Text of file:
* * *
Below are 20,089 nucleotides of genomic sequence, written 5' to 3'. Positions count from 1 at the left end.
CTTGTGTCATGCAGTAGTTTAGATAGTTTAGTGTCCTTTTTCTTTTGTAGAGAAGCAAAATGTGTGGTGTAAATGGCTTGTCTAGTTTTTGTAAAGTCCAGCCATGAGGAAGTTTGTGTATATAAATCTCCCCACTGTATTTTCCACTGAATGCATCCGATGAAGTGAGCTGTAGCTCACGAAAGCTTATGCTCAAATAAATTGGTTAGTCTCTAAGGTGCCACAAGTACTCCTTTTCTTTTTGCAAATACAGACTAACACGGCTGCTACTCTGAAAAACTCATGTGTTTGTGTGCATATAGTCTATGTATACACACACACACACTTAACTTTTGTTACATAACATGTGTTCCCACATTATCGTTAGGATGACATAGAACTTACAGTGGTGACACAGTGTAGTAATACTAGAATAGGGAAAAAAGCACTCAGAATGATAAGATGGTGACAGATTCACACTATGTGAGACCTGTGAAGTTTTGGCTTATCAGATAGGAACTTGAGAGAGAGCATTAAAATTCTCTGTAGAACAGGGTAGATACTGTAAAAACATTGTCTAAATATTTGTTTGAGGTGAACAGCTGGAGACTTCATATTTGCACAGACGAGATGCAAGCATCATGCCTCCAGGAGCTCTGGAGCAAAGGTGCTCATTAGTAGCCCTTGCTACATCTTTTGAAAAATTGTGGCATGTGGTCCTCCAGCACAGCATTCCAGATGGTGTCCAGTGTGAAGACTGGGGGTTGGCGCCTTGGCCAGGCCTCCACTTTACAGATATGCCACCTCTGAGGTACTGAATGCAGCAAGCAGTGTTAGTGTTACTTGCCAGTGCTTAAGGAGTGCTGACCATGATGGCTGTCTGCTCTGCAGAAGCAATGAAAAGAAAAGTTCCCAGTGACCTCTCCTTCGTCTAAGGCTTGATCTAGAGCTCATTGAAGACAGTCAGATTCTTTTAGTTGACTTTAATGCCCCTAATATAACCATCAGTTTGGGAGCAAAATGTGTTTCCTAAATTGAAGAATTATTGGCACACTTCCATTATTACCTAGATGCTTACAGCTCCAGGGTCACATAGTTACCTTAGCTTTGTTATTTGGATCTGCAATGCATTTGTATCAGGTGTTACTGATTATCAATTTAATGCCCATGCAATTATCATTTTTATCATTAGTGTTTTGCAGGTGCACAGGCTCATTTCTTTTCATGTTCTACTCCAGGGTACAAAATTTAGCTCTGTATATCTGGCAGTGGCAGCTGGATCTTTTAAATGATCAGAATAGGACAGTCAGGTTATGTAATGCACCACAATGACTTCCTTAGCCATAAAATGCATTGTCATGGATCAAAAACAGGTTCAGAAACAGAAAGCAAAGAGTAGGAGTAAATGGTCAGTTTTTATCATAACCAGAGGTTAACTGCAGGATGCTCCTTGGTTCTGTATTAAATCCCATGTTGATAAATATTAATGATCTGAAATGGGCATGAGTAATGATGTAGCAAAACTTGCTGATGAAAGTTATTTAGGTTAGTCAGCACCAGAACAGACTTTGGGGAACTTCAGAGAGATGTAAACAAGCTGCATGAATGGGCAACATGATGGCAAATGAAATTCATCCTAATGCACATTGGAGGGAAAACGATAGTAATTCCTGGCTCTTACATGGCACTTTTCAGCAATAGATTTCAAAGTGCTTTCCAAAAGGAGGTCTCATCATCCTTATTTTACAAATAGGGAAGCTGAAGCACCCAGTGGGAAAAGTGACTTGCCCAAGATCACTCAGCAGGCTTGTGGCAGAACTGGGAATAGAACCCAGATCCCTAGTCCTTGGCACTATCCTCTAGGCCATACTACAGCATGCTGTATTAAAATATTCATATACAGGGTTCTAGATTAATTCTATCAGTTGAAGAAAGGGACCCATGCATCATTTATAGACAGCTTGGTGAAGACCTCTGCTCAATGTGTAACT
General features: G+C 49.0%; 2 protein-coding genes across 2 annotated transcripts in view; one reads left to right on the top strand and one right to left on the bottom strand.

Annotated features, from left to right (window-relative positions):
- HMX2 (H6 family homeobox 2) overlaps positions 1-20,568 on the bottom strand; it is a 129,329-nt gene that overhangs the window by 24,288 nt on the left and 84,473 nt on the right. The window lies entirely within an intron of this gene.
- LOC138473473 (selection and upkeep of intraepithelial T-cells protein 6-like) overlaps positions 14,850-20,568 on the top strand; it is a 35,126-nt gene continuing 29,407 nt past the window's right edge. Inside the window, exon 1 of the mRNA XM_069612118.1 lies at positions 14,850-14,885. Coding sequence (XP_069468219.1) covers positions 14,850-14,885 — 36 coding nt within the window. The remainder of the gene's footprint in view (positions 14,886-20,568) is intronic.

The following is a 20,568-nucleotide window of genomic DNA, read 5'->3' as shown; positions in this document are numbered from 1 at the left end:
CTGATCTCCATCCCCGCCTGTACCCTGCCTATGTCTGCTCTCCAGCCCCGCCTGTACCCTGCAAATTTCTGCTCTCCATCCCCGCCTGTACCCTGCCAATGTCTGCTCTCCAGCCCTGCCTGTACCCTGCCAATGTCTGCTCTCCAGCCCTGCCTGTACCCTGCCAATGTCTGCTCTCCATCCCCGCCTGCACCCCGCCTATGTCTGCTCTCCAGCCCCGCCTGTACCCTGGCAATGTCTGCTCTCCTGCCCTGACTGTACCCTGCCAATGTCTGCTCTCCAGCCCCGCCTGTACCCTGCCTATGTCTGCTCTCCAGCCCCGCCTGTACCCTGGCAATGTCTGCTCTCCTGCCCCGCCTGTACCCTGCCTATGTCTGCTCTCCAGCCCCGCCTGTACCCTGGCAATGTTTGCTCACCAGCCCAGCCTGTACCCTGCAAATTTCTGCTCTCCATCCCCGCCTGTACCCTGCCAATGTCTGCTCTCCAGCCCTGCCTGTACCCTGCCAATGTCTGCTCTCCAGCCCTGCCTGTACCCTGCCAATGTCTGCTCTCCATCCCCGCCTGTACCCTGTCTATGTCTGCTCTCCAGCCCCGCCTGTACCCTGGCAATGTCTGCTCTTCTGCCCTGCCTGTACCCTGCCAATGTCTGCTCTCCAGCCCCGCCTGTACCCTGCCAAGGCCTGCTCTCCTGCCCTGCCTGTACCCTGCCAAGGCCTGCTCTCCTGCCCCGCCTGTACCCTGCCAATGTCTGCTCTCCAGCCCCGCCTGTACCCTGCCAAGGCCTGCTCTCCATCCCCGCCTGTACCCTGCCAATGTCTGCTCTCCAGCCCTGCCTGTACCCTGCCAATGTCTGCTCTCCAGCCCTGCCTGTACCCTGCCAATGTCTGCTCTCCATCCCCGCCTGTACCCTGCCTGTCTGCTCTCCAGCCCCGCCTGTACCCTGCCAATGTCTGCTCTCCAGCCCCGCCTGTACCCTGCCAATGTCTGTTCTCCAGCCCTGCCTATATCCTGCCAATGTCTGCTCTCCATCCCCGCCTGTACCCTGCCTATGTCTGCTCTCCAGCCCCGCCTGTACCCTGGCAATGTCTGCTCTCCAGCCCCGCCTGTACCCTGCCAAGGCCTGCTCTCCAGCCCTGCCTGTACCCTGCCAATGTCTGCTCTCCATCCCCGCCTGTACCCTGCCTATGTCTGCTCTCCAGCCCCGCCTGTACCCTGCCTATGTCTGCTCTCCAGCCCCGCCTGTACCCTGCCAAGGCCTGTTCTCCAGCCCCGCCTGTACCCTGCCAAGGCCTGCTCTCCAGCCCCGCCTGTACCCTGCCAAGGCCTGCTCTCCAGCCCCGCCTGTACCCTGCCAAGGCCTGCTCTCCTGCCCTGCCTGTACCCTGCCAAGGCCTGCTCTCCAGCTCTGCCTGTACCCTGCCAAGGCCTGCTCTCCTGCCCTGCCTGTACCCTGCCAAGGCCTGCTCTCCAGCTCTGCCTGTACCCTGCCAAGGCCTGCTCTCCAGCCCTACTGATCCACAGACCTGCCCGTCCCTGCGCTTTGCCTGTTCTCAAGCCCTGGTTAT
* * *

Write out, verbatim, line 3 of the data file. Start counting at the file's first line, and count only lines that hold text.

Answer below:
General features: G+C 49.0%; 2 protein-coding genes across 2 annotated transcripts in view; one reads left to right on the top strand and one right to left on the bottom strand.